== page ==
MOFCOM has long been the gatekeeper for the admission of foreign investments into China. Not too long ago, the “approval” of MOFCOM was required before a foreign-invested enterprise could be established in China, and MOFCOM was able to review the substance of the terms of establishment, especially where a Chinese partner was involved. Over the years, that system advanced from a “pre-approval” system into a “pre-filing” or “post-filing” system with varying local practices.
With the FIL, MOFCOM’s role as the gatekeeper for the admission of foreign investments is further reduced. Instead of a separate “filing” to MOFCOM, foreign investors are now only required to “report” certain information to MOFCOM on the establishment and operation a foreign-invested enterprise. This “reporting” obligation can be performed concurrently with the registration process at the State Administration of Market Supervision of the PRC (previously known as the State Administration for Industry and Commerce) (the SAMR), given the information-sharing platform between MOFCOM and the SAMR. Completion of the reporting obligation no longer generates a “filing receipt” issued by MOFCOM, nor would it constitute a prerequisite for effecting registration with SAMR.
B. Repealing of Laws
The FIL replaces and repeals several regulations governing the foreign investment regime in China, such as the Sino-foreign Equity Joint Ventures Laws, Sino-foreign Cooperative Joint Ventures Laws, and Law on Wholly Foreign-Owned Enterprises (the “FIE Laws”). However, it does not repeal the Regulations on Mergers & Acquisitions of a Domestic Enterprise by Foreign Investors promulgated by MOFCOM in 2009 and this is inviting attention from the legal fraternity in China.
At a practice-level, other than market access considerations, any foreign-invested enterprises established on or after January 1, 2020, will have to comply with the PRC Company Law, as to their corporate structure and governance. Under the FIL, for foreign-invested enterprises, including Sino-foreign joint ventures, established before January 1, 2020, that had adopted a corporate governance structure under the FIE Laws, and which differs from the requirements of the PRC Company Law, there is a five-year transition period to having this rectified.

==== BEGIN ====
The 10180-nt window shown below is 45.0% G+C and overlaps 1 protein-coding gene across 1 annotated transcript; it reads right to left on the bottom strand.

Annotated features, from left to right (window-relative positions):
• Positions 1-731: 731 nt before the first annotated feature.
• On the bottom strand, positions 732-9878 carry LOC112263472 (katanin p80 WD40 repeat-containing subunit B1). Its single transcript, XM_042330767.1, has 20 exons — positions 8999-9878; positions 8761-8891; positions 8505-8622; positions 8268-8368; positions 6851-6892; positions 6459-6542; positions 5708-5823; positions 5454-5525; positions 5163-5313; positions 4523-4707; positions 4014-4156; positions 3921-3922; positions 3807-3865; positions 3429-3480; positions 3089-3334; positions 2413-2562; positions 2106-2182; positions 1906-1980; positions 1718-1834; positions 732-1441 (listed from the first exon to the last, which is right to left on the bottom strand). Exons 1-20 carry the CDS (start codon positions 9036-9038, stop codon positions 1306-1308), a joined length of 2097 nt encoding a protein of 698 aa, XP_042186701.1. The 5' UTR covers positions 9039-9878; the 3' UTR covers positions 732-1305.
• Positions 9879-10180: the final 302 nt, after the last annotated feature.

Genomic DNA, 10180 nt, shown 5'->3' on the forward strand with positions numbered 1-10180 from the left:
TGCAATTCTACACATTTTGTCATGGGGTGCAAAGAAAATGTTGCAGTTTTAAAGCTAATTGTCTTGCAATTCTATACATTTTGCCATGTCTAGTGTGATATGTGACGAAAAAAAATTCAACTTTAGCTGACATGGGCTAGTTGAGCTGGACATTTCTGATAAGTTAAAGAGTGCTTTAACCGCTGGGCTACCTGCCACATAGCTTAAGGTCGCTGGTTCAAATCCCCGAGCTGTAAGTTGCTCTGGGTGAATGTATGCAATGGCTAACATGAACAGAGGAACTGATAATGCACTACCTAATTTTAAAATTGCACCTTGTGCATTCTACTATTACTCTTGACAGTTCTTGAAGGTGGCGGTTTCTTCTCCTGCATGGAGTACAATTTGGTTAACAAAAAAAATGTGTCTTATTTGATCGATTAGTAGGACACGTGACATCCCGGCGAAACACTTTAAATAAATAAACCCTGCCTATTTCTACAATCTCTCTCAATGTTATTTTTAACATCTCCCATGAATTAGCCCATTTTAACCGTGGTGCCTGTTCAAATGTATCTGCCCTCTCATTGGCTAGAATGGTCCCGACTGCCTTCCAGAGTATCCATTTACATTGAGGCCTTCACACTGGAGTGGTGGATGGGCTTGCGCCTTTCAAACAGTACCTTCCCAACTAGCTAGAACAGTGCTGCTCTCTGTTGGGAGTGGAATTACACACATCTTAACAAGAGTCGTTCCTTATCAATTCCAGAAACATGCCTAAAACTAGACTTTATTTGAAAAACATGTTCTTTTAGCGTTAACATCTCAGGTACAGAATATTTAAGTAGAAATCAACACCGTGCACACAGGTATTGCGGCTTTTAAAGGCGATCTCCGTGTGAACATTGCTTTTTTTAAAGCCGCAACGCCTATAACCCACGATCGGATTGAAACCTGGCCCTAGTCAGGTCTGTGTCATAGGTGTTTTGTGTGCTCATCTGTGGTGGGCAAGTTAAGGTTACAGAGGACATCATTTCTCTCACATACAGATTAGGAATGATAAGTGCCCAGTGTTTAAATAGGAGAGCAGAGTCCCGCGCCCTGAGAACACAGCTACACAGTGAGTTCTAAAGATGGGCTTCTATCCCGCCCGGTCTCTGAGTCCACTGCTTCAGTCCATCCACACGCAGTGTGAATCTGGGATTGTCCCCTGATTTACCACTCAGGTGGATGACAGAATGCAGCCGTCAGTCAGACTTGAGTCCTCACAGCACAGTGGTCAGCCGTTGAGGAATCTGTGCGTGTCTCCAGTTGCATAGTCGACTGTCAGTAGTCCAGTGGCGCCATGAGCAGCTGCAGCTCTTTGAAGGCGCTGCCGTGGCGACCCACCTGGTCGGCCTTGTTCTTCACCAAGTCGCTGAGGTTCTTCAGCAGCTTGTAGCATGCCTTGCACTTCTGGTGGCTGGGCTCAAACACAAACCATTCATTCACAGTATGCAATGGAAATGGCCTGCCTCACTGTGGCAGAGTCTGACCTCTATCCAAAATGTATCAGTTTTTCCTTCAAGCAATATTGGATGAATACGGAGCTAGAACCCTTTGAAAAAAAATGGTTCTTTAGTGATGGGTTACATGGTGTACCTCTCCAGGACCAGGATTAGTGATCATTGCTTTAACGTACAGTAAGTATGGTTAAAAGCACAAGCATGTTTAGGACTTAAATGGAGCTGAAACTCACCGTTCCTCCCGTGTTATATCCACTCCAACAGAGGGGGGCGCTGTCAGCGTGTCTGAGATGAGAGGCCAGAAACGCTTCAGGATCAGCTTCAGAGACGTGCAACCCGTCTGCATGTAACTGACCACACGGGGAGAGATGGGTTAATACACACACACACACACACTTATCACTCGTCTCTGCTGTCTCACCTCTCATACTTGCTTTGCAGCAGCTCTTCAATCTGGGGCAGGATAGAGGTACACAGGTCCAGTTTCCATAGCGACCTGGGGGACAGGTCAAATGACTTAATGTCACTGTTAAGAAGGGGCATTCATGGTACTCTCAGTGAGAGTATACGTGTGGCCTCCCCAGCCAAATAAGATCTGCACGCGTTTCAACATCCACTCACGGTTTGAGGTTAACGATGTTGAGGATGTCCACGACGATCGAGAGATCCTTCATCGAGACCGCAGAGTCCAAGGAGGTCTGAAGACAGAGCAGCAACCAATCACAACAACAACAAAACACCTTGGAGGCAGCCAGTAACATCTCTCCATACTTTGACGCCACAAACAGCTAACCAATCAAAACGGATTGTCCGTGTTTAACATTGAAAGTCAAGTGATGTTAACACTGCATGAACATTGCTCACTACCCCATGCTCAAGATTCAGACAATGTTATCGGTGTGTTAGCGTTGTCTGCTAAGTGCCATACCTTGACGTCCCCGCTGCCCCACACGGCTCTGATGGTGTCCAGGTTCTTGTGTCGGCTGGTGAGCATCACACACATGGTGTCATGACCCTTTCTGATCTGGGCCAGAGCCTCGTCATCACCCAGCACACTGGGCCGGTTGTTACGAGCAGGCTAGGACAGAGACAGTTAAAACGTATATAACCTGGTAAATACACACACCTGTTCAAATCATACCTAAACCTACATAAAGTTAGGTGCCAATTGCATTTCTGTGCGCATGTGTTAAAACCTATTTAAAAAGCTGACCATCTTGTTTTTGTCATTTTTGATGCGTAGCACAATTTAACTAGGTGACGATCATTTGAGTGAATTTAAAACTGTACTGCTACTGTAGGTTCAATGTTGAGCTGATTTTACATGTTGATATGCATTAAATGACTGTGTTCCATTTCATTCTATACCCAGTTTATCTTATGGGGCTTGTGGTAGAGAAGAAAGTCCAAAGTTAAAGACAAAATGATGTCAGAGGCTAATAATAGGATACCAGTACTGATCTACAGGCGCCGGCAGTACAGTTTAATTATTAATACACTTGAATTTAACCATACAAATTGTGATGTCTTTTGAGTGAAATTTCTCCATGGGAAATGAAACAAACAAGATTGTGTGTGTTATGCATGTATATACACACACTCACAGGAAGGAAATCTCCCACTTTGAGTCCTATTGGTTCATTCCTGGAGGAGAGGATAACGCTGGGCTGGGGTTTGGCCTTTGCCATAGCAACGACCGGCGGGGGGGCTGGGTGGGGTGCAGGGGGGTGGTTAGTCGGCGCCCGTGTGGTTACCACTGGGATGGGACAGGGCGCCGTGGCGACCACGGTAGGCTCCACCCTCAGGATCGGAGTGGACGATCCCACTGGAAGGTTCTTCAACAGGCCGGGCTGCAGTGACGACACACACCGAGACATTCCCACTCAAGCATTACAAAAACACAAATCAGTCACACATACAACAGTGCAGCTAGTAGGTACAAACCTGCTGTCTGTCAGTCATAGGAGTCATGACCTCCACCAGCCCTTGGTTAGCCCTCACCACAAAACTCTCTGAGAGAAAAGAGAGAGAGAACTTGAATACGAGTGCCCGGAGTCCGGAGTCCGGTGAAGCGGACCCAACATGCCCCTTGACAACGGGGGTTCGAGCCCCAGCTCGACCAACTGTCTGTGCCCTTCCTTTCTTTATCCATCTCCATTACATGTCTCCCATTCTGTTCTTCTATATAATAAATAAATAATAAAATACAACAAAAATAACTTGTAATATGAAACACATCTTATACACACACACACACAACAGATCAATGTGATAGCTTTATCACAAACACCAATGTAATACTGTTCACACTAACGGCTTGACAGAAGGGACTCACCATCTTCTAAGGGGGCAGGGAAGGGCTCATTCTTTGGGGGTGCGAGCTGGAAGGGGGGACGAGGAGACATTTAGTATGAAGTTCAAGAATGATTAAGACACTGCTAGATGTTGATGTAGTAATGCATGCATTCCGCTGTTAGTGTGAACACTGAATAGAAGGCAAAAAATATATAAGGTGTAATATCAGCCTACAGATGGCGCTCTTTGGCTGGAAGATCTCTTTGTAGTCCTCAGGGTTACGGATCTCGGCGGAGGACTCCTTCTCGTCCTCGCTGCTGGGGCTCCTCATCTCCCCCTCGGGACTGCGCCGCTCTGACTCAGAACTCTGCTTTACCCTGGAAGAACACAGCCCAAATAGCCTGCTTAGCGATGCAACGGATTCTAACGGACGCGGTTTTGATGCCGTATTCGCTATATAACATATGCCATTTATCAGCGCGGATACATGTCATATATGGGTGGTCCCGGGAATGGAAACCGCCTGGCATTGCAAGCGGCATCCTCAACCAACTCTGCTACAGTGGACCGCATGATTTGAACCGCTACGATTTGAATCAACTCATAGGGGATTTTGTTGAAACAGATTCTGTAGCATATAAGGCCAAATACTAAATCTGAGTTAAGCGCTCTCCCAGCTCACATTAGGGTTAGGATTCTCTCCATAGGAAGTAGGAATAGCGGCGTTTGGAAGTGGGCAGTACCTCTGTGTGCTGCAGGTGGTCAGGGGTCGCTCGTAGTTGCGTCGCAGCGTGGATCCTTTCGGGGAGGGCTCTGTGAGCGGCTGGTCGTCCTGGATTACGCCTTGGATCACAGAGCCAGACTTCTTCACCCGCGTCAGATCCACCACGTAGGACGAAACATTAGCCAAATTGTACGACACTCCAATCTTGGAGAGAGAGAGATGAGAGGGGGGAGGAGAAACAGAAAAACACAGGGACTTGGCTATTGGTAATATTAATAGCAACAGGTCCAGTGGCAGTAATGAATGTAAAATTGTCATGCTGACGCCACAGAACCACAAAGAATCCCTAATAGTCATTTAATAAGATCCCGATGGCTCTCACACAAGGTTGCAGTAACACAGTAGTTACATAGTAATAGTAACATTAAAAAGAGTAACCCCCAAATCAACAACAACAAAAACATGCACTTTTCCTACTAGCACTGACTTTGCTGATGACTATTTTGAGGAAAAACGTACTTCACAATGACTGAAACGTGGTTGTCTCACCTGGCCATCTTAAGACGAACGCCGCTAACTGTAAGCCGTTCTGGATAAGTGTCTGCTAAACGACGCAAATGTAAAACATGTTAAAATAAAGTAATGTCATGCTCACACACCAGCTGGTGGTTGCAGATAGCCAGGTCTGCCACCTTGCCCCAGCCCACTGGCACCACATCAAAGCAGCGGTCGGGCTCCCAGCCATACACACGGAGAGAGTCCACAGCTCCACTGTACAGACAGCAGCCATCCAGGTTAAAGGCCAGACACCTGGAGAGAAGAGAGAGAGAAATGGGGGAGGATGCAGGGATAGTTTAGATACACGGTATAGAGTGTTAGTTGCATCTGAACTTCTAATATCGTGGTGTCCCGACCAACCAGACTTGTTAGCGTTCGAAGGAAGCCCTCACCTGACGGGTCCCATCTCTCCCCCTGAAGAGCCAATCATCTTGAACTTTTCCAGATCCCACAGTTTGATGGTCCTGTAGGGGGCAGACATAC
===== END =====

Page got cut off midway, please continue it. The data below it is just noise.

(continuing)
In contrast with the FIE Laws, the PRC Company Law has a more flexible corporate governance structure, for example, as it relates to shareholder voting arrangements and right to dividends. Accordingly, a foreign joint venture partner may consider proposing changes to the joint venture contract and/or articles of association of the Sino-foreign joint venture enterprise on the basis of the FIL, to take advantage of the provisions of the PRC Company Law.
The FIL is a reflection of the Chinese government’s commitment to open up its economy and streamline the foreign investment framework, and is a welcomed-change from a structural and procedural perspective, initiated by the People’s Congress of the PRC.
Details are lacking in the form of implementation rules and guidelines at this stage. For example, it is unclear how the foreign exchange rules and industry-specific regulations will overlap with the FIL, to achieve the principle of “no less favorable treatment” for foreign investors. At this juncture, empirical evidence of the impact of the FIL on the foreign investment environment in China is also lacking, particularly given the impact of the COVID-19 outbreak over China in recent months.
However, foreign investors are encouraged to keep a close eye on the regulatory development spearheaded by the FIL. It is widely anticipated that further implementation rules and regulations will be rolled out, opening up opportunities for foreign investments, particularly in areas where previously restricted by industry-specific regulators.